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Nick R

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  1. I liked Anomalisa, but I'd put Adaptation on there ahead of both Anomalisa and Synecdoche New York. There's a different Rllmuk film ranking poll I've been vaguely intending to organise for a while, which I hoped to get set up and finished before it's time for the main end of year/end of decade lists. But I'm probably not going to get round to doing that now. So I say do it! But should it be 2010-2019, or 2000-2019?
  2. They have the correct two Radiohead albums on there, but in the wrong order.
  3. Batman Returns was one of the games I got with my Master System 2 for Xmas 1993. The console package was labelled "Saturday night at the movies pack" and came with film and TV tie-ins: Batman Returns, Bart Vs the Space Mutants, Alien 3 (plus Sonic 1 built-in). I loved Batman Returns! Swinging was not as advanced as the long pendulum swings of Spider-Man Vs the Kingpin, but still satisfying. You're right, it's not that challenging a game, mainly because the game essentially treats lives as hit points, and you immediately start right back where you died instead of having to replay from a checkpoint. On the Route 1 versions of the stages, I know I got to the final boss, but I don't think I ever completed it. However I remember the Route 2 versions of the levels being much more challenging: not just because of the hazards, but because the game doesn't throw as many lives at you as it does in Route 1. So you can't just tank your way through things like the fire in the department store.
  4. With both Gain Ground and Shadow Dancer, I only ever played the Master System versions, never the MD ones. Gain Ground was fun, but with Shadow Dancer, neither I nor my friend whose copy it was were able to get past the first boss. Still, we had hours of fun trying to work out what was being said in the speech sample that plays when you activate the magic attack! Quite a difference in length between these two longplay videos: One of the comments on that SMS Shadow Dancer video says it's more faithful to the arcade than the MD version is.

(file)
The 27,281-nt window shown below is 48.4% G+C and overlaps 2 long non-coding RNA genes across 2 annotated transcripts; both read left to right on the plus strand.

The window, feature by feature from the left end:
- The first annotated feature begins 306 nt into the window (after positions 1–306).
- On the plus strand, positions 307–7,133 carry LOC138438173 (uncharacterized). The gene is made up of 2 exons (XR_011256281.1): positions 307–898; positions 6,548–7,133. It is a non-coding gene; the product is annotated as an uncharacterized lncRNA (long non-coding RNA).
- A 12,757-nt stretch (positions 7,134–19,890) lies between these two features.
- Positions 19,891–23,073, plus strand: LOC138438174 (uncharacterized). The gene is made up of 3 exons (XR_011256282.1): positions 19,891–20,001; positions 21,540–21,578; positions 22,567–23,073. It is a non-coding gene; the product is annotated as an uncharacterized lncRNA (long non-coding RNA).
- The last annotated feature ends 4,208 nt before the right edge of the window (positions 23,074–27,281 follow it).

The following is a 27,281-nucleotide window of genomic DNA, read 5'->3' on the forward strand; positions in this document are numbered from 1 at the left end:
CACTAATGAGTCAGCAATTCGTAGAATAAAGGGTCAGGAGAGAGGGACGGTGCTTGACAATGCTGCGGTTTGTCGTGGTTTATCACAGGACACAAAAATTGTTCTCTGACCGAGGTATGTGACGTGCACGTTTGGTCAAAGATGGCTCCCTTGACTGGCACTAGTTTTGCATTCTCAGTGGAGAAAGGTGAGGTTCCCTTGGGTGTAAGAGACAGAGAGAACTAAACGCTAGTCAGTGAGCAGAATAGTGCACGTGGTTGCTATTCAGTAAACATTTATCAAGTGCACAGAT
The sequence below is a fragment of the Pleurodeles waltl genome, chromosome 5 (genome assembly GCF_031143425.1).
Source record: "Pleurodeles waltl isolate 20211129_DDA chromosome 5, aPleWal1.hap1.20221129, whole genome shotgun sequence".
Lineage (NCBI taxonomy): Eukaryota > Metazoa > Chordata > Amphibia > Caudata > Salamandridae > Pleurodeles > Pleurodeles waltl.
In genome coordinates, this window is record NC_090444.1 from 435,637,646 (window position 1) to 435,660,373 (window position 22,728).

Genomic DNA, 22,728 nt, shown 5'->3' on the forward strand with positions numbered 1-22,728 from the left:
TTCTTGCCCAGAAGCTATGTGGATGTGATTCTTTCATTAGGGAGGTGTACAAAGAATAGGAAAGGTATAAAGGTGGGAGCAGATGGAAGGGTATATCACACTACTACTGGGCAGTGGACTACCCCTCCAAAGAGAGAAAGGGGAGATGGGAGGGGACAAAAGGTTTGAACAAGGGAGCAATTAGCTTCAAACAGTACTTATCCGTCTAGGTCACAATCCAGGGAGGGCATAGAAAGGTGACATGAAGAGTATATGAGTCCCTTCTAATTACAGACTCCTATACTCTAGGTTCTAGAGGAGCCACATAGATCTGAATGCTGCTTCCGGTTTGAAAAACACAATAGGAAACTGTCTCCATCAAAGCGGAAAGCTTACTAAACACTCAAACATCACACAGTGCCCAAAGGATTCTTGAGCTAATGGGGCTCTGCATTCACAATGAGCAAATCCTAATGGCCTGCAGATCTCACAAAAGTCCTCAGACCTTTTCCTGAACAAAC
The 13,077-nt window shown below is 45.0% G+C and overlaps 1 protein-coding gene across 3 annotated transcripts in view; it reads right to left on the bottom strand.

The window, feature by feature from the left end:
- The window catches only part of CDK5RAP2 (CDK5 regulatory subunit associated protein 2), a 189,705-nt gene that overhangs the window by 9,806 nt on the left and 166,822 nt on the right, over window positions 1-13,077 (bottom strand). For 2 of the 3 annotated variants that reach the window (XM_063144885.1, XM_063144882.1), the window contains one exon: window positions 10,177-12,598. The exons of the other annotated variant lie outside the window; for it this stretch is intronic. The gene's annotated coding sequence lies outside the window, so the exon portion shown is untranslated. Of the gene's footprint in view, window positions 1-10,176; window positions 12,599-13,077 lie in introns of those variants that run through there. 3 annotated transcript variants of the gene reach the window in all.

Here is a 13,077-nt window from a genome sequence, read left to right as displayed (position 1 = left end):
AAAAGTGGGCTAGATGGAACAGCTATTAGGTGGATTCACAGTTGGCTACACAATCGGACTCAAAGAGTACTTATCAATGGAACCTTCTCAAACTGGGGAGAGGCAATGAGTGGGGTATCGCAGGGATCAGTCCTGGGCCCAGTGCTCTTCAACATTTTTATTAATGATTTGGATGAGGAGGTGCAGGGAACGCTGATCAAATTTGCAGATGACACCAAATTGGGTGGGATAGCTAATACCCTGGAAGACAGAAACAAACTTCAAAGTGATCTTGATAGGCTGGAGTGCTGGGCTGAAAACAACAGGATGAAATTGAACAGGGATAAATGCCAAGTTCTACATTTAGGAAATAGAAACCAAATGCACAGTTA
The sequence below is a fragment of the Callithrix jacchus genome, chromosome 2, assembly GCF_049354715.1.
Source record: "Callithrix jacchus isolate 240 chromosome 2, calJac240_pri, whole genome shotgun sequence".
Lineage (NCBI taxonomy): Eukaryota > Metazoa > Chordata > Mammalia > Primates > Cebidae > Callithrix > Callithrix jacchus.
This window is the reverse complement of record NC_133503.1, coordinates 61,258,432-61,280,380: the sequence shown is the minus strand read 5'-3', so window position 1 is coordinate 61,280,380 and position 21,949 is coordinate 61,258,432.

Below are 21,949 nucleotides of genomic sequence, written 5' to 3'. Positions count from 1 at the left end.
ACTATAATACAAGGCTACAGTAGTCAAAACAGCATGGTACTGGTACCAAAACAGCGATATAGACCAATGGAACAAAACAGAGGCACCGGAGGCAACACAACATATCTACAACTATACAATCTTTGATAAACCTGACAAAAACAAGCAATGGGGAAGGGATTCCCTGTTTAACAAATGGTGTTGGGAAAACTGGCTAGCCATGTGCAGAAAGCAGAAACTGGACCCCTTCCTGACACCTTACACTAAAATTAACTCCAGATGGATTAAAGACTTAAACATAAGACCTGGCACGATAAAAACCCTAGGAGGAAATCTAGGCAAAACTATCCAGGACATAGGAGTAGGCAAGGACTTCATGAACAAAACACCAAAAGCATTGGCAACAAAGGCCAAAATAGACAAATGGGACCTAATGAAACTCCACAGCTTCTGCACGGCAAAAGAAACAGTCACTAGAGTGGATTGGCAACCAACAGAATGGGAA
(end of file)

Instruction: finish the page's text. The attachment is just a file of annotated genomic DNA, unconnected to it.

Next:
5. I've no problem with fictional films, and movies based on true stories, being combined together into one list, no matter the differences in medium (animated or live-action?), tone, target audience, or genre. For me the problem comes when you try and judge documentaries alongside fictional narratives and adaptations of true stories. Whenever I make best-of- year lists on Letterboxd, the thing I tend to struggle with the most is where to put the documentaries. Sometimes the lines between documentary and fictionalised narrative are blurred: you can have a documentary where all the audio is actors recording transcribed interviews and all the video is re-enactments; or you could have something like American Splendor that is mostly performed by actors but also features interviews with the real person; or you could have a thing that's presented like a documentary but is really a fictional story (like people speculated about Exit Through the Gift Shop).
  6. VFX reel. Lots and lots of digital glass! Those videos are from Todd Vaziri's JW3 Twitter Moment: Lots of behind the scenes stuff in that compilation of tweets, including these from June, taking to the film's editor:
  7. Er, me? I missed all the hype at the time it came out; I think the first time I heard it was borrowing it from the library about a decade ago, and then I bought a charity shop copy a few years later. I think it's a good album, but not a great one, let alone second greatest of the last 20 years. And you're right about not listening to it all through: despite it being less than 40 minutes long, I can't remember the last time I listened to anything from it beyond Last Nite and New York City Cops. If they wanted an early-2000s spiky guitar-based indie album to put high on the list, they could've picked Franz Ferdinand's first album.
  8. Because @Skull Commander mentioned it in the movies thread: https://www.theguardian.com/music/2019/sep/13/100-best-albums-of-the-21st-century
  9. Spoiler: Ted is on there but Mad Max: Fury Road is not. https://www.theguardian.com/film/2019/sep/13/100-best-films-movies-of-the-21st-century
  11. Nick R

    Edit that Band name

    Megadepth - thrash metal songs about the deepest parts of the ocean. Negadeth - a group consisting of Rllmuk members, performing protest songs against the forum reputation system.
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